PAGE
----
By David Haimes, Sr. Director of ERP Development, Oracle
By now you’ve probably heard at least one description of what blockchain is, and that description probably had something to do with money. Blockchain has received a lot of attention for its “distributed ledger” technology, which is the basis for buying or selling cryptocurrencies and other assets through private markets.
But blockchain technology has broader applications than crptocurrencies. In the future, blockchain technology could be a part of many everyday business-to-business transactions, including those powered by enterprise applications.
There are many use cases discussed and it can be hard to make sense of them all, but I prefer to look at the ways the technology can be used to bring value to businesses. Take a look at these four scenarios of how blockchain could work within enterprise applications to provide more flexible, secure, and streamlined business processes—or even enable new business models.
Blockchain allows asset owners to track and trade things of value—such as outstanding invoices—in a secure, transparent, private, and self-reconciling “chain” of transactions. This capability adds speed and flexibility to cash and asset management. For example, using verified invoices from enterprise resource planning (ERP) applications, companies could raise needed cash quickly or accelerate cash flow by selling invoices on an autonomous invoice-factoring marketplace.
Autonomous marketplaces for other assets likely will multiply. Essentially, a blockchain-based transaction does away with the need for third-party oversight because the software itself is a controlled and open framework that is visible to all transaction participants. Thus, organizations can view their assets multi-dimensionally in terms of value; instead of just face value, they have opportunity value.
Managing spending is a challenge in most organizations. Take a look at these statistics from Ardent Partners CPO Rising 2016:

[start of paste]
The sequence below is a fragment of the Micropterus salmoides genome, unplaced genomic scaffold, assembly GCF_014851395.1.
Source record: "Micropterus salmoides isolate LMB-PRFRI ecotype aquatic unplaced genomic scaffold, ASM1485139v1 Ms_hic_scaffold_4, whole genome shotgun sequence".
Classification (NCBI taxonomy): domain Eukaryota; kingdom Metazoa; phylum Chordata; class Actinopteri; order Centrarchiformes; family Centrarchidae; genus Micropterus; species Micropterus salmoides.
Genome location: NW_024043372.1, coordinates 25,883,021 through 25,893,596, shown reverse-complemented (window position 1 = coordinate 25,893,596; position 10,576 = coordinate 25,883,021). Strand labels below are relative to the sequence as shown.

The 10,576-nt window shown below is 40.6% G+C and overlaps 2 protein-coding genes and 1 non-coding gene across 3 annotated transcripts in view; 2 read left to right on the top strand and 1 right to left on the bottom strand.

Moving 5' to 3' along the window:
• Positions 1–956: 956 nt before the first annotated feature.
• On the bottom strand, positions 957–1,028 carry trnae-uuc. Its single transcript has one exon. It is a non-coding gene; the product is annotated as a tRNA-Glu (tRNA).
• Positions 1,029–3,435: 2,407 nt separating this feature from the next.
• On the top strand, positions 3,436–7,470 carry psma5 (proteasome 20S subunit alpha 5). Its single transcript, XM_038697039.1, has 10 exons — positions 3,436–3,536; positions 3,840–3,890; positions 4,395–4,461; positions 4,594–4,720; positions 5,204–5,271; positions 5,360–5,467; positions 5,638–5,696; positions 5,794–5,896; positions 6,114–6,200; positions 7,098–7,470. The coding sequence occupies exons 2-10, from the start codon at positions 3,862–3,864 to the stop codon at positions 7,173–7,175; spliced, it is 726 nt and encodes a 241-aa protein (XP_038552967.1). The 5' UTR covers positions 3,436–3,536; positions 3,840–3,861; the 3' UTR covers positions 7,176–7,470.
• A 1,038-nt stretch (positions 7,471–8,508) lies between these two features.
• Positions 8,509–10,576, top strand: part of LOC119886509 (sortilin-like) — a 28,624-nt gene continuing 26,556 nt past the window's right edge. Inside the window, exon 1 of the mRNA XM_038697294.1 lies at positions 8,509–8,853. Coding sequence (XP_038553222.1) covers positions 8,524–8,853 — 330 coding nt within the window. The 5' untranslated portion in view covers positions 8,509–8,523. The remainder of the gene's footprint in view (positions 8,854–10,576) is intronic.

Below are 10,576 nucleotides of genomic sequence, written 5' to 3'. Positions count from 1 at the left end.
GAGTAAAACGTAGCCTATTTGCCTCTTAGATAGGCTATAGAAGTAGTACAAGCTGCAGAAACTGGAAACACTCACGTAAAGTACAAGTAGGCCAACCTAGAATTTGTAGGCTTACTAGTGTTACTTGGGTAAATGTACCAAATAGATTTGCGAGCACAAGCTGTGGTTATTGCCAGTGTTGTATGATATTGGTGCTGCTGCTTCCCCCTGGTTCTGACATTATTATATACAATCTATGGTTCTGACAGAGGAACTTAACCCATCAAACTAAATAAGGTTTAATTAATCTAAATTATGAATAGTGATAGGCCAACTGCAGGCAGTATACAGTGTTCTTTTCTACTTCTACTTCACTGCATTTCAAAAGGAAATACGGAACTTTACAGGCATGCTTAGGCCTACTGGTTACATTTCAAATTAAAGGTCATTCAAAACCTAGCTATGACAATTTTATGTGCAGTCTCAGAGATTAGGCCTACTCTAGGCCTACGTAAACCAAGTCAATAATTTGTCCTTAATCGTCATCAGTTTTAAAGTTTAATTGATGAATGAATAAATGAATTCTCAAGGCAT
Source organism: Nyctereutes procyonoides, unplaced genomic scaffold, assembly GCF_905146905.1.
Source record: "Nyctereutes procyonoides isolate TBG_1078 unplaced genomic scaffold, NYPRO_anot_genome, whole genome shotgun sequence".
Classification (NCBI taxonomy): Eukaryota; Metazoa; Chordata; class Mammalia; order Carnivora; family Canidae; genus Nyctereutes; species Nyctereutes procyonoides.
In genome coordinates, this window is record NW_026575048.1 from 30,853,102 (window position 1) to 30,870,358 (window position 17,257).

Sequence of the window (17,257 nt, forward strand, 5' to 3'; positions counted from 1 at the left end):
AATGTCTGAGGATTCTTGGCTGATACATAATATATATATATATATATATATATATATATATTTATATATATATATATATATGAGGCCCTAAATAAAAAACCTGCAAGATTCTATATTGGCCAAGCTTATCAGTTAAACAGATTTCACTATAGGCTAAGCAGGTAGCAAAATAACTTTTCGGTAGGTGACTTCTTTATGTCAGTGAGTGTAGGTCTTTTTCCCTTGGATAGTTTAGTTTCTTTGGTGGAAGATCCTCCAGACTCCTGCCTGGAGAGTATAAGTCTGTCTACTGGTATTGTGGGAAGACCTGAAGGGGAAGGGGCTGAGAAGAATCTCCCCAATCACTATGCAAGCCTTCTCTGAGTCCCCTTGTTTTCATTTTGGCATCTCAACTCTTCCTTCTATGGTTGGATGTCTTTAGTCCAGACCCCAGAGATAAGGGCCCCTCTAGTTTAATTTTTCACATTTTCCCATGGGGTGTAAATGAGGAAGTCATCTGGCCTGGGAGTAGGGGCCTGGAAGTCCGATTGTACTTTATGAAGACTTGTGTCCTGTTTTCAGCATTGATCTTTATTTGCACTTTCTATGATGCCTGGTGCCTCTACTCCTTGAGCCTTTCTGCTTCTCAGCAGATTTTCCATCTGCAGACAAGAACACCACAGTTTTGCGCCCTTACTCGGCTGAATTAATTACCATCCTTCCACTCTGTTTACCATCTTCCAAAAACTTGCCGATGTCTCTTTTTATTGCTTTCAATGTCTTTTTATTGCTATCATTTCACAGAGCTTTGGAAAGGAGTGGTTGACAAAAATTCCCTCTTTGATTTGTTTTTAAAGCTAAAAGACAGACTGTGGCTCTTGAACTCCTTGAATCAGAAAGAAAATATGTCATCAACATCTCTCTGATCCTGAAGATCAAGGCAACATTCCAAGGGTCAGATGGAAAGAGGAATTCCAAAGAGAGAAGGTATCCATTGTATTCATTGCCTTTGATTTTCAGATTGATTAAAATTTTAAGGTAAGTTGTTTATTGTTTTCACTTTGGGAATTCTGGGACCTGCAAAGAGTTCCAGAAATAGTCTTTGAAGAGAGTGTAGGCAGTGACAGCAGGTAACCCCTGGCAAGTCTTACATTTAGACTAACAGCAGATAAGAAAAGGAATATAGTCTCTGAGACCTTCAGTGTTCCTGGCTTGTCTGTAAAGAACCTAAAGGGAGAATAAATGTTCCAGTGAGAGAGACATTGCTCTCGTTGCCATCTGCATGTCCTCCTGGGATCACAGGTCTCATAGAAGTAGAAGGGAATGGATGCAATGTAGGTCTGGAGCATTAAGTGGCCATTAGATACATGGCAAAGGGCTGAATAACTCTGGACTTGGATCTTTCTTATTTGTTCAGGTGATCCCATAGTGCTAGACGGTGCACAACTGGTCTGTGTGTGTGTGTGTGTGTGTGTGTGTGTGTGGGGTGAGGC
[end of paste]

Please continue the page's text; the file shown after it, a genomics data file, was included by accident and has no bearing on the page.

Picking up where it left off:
Alternatively, enterprises could create a self-governed blockchain network for suppliers and partners. This could enable automated smart contracts, instant payments, and Internet of Things (IoT)-activated shipments. Without human interaction, errors and missing information are reduced across transactions, and transactions happen faster because buyers and sellers are directly connected.
One of the fundamental features of blockchain is that each individual data record or element is encrypted. Traditionally, industries rely on third parties to guard databases of their shared information using firewalls and restricted access. As frequent high-profile data breaches demonstrate, this practice isn’t ideal.
But if each data element is secured and encrypted with a blockchain member’s key, a cybercriminal would need to have access to each key of each member to access all of the blockchain data. This is not to say that blockchain makes all data 100% secure, but it certainly can help to prevent the exposure of large numbers of private records in a single act.
A logical application for this example is employee or student records, where employers and educational institutions and even industry certification bodies can add new qualifications, grades or work positions as they are obtained. Imagine giving an employee a key for access to all of his or her employee records as part of a secure blockchain that human resources (HR) also participates in. Individuals would be able to share their college transcripts or employment with employers or other educational institutions securely and not rely on faxing copies of certificates that are unreliable and easy to forge.
Blockchain can help to guarantee product quality and safety by making it easier to track and locate in-use products and materials. For example, let’s say an auto manufacturer forms a quality-focused blockchain that includes parts suppliers, sub-assembly makers, a quality-control provider, and the public regulatory body (e.g National Highway Traffic Safety Administration). Recalls of defective parts would then progress much faster, and thus be more effective. This is significant, considering that tens of thousands of lives are lost annually because of defective auto parts.
These are only four of many ways we see our customers potentially using blockchain. We recently announced Oracle Blockchain Cloud Service at Oracle OpenWorld, and we’re encouraging our customers to think strategically about the technology. Take some time to learn about blockchain, and then consider pilot projects that can add value in your business. In some cases, using blockchain will require building new business processes or reconstructing existing ones using Oracle Cloud applications. But it is a flexible technology that could benefit any industry.
It may be a few years before blockchain is present in a large percentage of our customers’ technology stacks, but we are building paths for easier ramp-ups of blockchain initiatives when customers are ready. This goes not just for our applications but also for our expertise. The same function-specific specialization Oracle maintains for implementations of financial, human resources, and supply chain applications will also be part of blockchain projects.